Telemundo stirs ‘Passion’ in Spain

Saucy 'Hidden' sudser is summer's TV sleeper

MADRID — The title sequence to telenovela “Hidden Passion” boasts six shots of cowboys, torsos glistening, as they caress beautiful, but bodiced muchachitas.

Aired by private net Antena 3, these bodies have helped made “Passion” Spain’s summer TV sleeper. Some episodes grab 34%-plus shares.

So what? Every few years, a telenovela storms Spain — a country that has blown hot and cold to the Latin American genre, which is usually tucked away in a lowly afternoon slot to appeal to older women.

But the latest sudser surge may not be cyclical and it’s not just one telenovela.

On pubcaster TVE, “Looking for Dad” enjoys above-channel average 22% tune-in. TVE’s readying “Loving the Enemy.”

A3’s “Second Chance” punches 34.5% in its Canary Islands test-bed. Barcelona City TV’s “Eternal Flame” danced up 3.1% daily, a municipal station standout perf.

All five telenovelas are sold by Tepuy, and made by NBC-owned Hispanic broadcaster Telemundo, two with Colombian producer RTI.

In fact, Telemundo’s doing in Spain what it can’t do in the U.S. — beating Univision at its telenovela game.

Univision has long been No. 1 Stateside thanks to its content deal with Mexican TV giant Televisa.

And, until recently, Televisa was a prime source of the genre in Spain.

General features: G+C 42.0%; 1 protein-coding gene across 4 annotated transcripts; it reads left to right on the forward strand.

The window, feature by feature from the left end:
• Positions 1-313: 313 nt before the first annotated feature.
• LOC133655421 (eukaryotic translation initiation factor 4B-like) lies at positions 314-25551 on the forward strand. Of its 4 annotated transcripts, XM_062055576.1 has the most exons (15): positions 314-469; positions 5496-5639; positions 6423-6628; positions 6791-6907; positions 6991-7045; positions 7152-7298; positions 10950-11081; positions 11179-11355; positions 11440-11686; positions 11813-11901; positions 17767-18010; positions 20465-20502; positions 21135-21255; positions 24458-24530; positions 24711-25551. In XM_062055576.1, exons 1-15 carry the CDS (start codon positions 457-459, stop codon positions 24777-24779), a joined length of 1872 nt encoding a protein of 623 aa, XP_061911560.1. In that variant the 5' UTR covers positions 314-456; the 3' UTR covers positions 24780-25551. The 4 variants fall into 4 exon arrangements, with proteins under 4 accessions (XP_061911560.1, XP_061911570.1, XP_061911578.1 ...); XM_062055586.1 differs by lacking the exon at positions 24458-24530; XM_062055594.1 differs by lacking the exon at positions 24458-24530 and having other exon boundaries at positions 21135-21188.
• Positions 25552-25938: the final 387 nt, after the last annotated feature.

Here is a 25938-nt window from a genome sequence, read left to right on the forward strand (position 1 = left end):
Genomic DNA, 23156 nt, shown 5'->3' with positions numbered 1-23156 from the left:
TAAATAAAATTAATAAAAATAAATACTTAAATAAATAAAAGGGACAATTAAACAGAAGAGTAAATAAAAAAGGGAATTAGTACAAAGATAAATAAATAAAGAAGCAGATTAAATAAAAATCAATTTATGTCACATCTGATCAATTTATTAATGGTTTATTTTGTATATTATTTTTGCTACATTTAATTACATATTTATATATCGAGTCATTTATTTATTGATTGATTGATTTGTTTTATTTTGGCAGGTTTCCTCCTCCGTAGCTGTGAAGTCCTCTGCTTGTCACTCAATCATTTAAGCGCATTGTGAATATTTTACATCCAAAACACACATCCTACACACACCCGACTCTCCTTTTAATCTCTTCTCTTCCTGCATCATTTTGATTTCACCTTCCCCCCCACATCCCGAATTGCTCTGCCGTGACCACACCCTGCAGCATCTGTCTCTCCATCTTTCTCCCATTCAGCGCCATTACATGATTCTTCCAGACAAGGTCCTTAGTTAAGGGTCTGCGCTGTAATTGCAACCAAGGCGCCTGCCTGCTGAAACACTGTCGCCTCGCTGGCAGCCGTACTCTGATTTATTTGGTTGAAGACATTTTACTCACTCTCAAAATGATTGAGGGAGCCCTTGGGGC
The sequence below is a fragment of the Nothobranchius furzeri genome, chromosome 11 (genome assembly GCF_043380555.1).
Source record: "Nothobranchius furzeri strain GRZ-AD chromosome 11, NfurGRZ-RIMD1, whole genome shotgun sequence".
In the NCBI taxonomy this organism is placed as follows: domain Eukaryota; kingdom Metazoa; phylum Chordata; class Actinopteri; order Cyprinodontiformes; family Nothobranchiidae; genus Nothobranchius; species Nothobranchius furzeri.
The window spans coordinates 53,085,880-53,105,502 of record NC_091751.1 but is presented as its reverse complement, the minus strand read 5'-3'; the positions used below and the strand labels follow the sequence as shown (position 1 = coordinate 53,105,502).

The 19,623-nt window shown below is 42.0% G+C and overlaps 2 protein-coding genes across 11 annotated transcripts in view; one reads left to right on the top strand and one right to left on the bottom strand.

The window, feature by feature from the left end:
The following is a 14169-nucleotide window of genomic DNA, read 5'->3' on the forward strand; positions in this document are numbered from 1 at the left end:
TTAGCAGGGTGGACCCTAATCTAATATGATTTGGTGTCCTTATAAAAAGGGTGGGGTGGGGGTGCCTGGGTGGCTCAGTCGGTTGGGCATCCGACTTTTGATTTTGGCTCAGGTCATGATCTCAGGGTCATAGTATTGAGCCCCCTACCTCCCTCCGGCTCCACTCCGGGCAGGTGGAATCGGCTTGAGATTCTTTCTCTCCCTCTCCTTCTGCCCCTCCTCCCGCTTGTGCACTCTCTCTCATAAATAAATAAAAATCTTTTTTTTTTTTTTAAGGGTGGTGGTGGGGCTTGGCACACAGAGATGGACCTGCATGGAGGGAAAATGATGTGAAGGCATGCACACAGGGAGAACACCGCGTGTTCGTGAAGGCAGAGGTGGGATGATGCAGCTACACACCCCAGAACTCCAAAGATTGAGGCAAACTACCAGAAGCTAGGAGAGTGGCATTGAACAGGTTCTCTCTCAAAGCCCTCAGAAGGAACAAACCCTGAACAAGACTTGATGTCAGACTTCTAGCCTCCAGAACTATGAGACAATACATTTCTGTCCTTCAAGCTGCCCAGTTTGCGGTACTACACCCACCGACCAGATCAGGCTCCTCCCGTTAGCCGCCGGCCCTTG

“Competition between Telemundo, Televisa and Venevision is raising production standards to new levels, including in casting,” says Ele Juarez, Intuition Media prexy.

The face-off is paying off in Spain, opening up telenovelas to wider audiences, and breaking them in as primetime fare.

A strategic re-think has played a part.

“The U.S.’s 30 million Hispanics come from 23 countries. Telemundo-RTI-Tepuy makes telenovelas with no distinct national setting” to appeal to as many viewers as possible, says Tepuy chairman and Telemundo development head Marcos Santana.

“Passion’s” action could occur on the Mexico-U.S. border, or the grasslands of Colombia and Venezuela. Its ranch patio looks more like a U.S. health-spa-cum-golf-course courtyard than a lost-in-the-wilds hacienda. Characters go by the name of Malcolm and Melissa. The cowboys and girls and horses are immaculately groomed.

Spain now has three million Latin American immigrants. But Telemundo appeals beyond the maids-at-ironing-boards brigade to 18-35s who form Antena 3’s core demo.

“Telemundo’s novelas turn on familiar passions, but they’re quicker cut, have more exteriors and laxer morals. The core audience is still housewives and 54+, but there’s a significant youth viewership too,” says Eduardo Garcia Matilla, prexy of research company Corporacion Multimedia.

“Eternal Flame,” turning on a gypsy girl who catches the eye of a rich villager, is half-Spanish, half-U.S. Hispanic. It features nude bathing, beach bonfires, flamenco, aerial shots and much mobile camera work.

Production upticks don’t come cheap.

Per Santana, Telemundo telenovelas cost $60,000-$100,000 an hour, compared to $12,000-$15,000 in Venezuela, Colombia and Argentina. International accounts for only 30%-40% of telenovelas’ returns, Santana adds.

So Tepuy’s raising its overseas game in other ways.

It’s co-producing minis with Endemol Spain and BVI Latin America, kicking off with “Pedro Navaja,” about a lowlife assassin.

And it is advising Spain’s inward-looking TV companies on transforming local product into exportable fare.

“Spanish telenovelas can benefit from international know-how,” agrees Arturo Vega, prexy of Spain’s main sudser maker, Europroducciones.

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